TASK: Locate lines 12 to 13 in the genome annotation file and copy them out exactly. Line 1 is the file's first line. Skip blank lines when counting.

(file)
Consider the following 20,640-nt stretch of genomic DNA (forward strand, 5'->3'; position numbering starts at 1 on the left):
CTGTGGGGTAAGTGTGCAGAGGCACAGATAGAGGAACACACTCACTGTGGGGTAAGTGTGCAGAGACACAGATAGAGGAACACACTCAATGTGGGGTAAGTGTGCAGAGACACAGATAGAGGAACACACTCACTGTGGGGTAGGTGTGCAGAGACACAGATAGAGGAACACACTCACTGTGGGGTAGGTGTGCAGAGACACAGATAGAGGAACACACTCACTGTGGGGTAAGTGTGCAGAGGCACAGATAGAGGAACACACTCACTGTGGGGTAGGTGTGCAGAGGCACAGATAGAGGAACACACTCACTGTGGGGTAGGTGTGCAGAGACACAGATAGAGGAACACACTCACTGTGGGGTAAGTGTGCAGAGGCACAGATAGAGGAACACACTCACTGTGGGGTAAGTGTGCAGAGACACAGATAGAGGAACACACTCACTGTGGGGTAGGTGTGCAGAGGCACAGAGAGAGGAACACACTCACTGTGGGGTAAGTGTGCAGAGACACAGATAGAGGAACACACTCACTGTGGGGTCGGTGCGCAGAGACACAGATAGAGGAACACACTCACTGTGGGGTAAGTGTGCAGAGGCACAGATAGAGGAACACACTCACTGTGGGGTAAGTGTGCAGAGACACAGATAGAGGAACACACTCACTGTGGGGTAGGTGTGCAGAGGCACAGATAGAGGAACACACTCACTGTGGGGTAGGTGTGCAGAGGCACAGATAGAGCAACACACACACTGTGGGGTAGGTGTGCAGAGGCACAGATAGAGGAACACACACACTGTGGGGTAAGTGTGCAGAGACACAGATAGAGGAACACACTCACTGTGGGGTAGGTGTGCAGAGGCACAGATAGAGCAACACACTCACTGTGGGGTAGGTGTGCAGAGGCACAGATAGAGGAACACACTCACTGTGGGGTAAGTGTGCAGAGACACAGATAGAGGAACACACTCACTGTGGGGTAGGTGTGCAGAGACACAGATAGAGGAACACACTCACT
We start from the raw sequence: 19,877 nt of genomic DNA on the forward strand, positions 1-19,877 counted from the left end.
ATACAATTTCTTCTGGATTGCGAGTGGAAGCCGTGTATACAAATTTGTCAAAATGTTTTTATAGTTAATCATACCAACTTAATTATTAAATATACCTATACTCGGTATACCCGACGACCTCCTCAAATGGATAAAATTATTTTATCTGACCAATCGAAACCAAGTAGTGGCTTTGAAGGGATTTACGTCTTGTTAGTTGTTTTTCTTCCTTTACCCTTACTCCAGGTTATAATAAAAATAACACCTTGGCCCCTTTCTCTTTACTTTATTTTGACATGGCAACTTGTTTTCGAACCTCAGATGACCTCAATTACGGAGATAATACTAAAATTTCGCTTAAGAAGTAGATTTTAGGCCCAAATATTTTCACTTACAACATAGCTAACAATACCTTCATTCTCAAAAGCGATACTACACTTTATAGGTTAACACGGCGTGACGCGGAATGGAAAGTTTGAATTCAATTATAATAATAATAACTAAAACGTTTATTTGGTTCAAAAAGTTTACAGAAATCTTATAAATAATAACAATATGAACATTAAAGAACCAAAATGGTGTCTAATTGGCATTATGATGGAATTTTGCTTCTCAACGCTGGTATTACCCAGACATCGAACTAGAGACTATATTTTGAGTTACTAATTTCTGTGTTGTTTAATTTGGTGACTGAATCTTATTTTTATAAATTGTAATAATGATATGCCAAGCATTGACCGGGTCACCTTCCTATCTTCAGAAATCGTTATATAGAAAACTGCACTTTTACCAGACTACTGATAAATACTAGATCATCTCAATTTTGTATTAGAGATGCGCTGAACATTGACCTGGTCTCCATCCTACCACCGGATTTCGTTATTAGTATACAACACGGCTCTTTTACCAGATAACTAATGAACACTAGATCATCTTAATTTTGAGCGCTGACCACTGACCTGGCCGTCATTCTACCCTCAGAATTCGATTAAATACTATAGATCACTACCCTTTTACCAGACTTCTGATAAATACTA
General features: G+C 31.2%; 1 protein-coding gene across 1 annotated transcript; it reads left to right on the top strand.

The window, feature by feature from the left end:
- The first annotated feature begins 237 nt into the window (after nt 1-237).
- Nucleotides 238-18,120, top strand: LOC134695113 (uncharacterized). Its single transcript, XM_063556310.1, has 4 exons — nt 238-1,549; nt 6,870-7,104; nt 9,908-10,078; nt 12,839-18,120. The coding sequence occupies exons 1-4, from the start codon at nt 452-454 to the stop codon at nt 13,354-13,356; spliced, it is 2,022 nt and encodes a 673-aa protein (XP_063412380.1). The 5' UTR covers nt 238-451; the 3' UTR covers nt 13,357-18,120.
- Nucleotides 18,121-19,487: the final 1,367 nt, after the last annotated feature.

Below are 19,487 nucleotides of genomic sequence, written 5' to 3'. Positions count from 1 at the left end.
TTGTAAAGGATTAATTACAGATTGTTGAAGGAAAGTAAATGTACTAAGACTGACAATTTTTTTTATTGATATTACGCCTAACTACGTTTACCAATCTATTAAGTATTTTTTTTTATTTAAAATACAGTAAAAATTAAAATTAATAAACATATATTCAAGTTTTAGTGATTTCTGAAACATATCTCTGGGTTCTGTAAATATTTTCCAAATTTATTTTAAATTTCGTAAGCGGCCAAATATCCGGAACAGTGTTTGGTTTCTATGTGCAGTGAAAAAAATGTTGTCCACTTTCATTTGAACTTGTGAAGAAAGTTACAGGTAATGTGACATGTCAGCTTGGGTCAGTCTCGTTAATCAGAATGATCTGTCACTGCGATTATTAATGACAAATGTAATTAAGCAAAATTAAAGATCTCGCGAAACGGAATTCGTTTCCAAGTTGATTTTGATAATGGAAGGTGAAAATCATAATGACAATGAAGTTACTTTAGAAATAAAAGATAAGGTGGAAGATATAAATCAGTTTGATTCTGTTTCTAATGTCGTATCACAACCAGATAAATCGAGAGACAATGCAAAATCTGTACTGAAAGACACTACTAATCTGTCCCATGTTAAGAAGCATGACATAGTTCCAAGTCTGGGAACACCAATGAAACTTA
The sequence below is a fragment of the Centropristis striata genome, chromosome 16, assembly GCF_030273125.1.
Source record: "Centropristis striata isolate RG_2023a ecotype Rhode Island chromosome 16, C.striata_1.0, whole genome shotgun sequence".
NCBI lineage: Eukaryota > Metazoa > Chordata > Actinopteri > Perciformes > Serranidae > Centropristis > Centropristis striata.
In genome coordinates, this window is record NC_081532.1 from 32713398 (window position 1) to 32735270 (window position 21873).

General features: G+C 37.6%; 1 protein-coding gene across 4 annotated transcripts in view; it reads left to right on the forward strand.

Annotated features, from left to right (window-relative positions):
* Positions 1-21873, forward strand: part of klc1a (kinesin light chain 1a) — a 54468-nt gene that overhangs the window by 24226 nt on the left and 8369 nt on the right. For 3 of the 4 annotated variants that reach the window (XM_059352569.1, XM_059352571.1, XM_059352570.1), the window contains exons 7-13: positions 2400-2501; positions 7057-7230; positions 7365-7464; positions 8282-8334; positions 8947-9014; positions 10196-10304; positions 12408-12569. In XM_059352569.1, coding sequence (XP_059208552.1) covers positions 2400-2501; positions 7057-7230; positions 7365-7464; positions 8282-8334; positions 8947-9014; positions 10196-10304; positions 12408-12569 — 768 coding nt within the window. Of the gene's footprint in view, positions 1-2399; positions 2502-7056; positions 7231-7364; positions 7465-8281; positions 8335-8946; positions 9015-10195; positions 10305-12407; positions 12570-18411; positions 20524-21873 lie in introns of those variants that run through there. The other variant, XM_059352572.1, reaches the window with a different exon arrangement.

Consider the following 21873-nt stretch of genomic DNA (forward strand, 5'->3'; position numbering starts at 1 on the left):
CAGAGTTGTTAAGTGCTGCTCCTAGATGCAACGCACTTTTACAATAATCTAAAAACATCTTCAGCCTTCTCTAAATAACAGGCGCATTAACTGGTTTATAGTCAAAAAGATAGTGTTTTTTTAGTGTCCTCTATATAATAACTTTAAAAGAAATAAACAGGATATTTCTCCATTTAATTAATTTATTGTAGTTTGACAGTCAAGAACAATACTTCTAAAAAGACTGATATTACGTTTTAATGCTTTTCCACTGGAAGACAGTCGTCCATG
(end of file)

The sequence below is a fragment of the Centropristis striata genome, chromosome 16, assembly GCF_030273125.1.
Source record: "Centropristis striata isolate RG_2023a ecotype Rhode Island chromosome 16, C.striata_1.0, whole genome shotgun sequence".